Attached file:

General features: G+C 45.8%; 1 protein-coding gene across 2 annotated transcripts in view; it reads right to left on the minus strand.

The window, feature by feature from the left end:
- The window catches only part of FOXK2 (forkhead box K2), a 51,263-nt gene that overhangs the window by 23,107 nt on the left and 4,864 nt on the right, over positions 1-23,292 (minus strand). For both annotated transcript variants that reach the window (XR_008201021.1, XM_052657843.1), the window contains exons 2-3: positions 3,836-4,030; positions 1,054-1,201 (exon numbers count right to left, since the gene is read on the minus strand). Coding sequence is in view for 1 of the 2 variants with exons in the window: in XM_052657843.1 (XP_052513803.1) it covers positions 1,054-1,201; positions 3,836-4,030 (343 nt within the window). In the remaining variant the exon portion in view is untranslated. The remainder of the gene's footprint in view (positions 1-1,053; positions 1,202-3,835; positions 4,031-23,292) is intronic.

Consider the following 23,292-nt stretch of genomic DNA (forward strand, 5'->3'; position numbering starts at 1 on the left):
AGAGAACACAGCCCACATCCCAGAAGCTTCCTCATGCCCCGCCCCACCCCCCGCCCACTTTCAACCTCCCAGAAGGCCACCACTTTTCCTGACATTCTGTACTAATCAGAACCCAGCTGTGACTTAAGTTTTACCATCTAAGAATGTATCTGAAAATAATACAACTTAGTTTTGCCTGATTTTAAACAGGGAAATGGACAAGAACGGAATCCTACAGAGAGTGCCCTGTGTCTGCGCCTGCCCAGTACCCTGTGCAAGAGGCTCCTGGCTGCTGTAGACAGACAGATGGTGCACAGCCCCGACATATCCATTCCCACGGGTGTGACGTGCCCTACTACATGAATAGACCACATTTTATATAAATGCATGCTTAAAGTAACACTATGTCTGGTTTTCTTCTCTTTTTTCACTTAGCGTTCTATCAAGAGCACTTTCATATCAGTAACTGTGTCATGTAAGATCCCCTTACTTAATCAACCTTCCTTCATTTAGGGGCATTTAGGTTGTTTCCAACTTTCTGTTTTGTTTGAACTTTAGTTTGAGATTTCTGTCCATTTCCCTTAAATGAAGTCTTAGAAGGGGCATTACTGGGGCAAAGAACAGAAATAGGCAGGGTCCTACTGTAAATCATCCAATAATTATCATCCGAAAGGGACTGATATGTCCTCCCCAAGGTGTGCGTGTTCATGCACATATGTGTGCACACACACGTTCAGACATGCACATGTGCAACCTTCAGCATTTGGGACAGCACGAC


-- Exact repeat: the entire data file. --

General features: G+C 45.8%; 1 protein-coding gene across 2 annotated transcripts in view; it reads right to left on the minus strand.

The window, feature by feature from the left end:
- The window catches only part of FOXK2 (forkhead box K2), a 51,263-nt gene that overhangs the window by 23,107 nt on the left and 4,864 nt on the right, over positions 1-23,292 (minus strand). For both annotated transcript variants that reach the window (XR_008201021.1, XM_052657843.1), the window contains exons 2-3: positions 3,836-4,030; positions 1,054-1,201 (exon numbers count right to left, since the gene is read on the minus strand). Coding sequence is in view for 1 of the 2 variants with exons in the window: in XM_052657843.1 (XP_052513803.1) it covers positions 1,054-1,201; positions 3,836-4,030 (343 nt within the window). In the remaining variant the exon portion in view is untranslated. The remainder of the gene's footprint in view (positions 1-1,053; positions 1,202-3,835; positions 4,031-23,292) is intronic.

Consider the following 23,292-nt stretch of genomic DNA (forward strand, 5'->3'; position numbering starts at 1 on the left):
AGAGAACACAGCCCACATCCCAGAAGCTTCCTCATGCCCCGCCCCACCCCCCGCCCACTTTCAACCTCCCAGAAGGCCACCACTTTTCCTGACATTCTGTACTAATCAGAACCCAGCTGTGACTTAAGTTTTACCATCTAAGAATGTATCTGAAAATAATACAACTTAGTTTTGCCTGATTTTAAACAGGGAAATGGACAAGAACGGAATCCTACAGAGAGTGCCCTGTGTCTGCGCCTGCCCAGTACCCTGTGCAAGAGGCTCCTGGCTGCTGTAGACAGACAGATGGTGCACAGCCCCGACATATCCATTCCCACGGGTGTGACGTGCCCTACTACATGAATAGACCACATTTTATATAAATGCATGCTTAAAGTAACACTATGTCTGGTTTTCTTCTCTTTTTTCACTTAGCGTTCTATCAAGAGCACTTTCATATCAGTAACTGTGTCATGTAAGATCCCCTTACTTAATCAACCTTCCTTCATTTAGGGGCATTTAGGTTGTTTCCAACTTTCTGTTTTGTTTGAACTTTAGTTTGAGATTTCTGTCCATTTCCCTTAAATGAAGTCTTAGAAGGGGCATTACTGGGGCAAAGAACAGAAATAGGCAGGGTCCTACTGTAAATCATCCAATAATTATCATCCGAAAGGGACTGATATGTCCTCCCCAAGGTGTGCGTGTTCATGCACATATGTGTGCACACACACGTTCAGACATGCACATGTGCAACCTTCAGCATTTGGGACAGCACGAC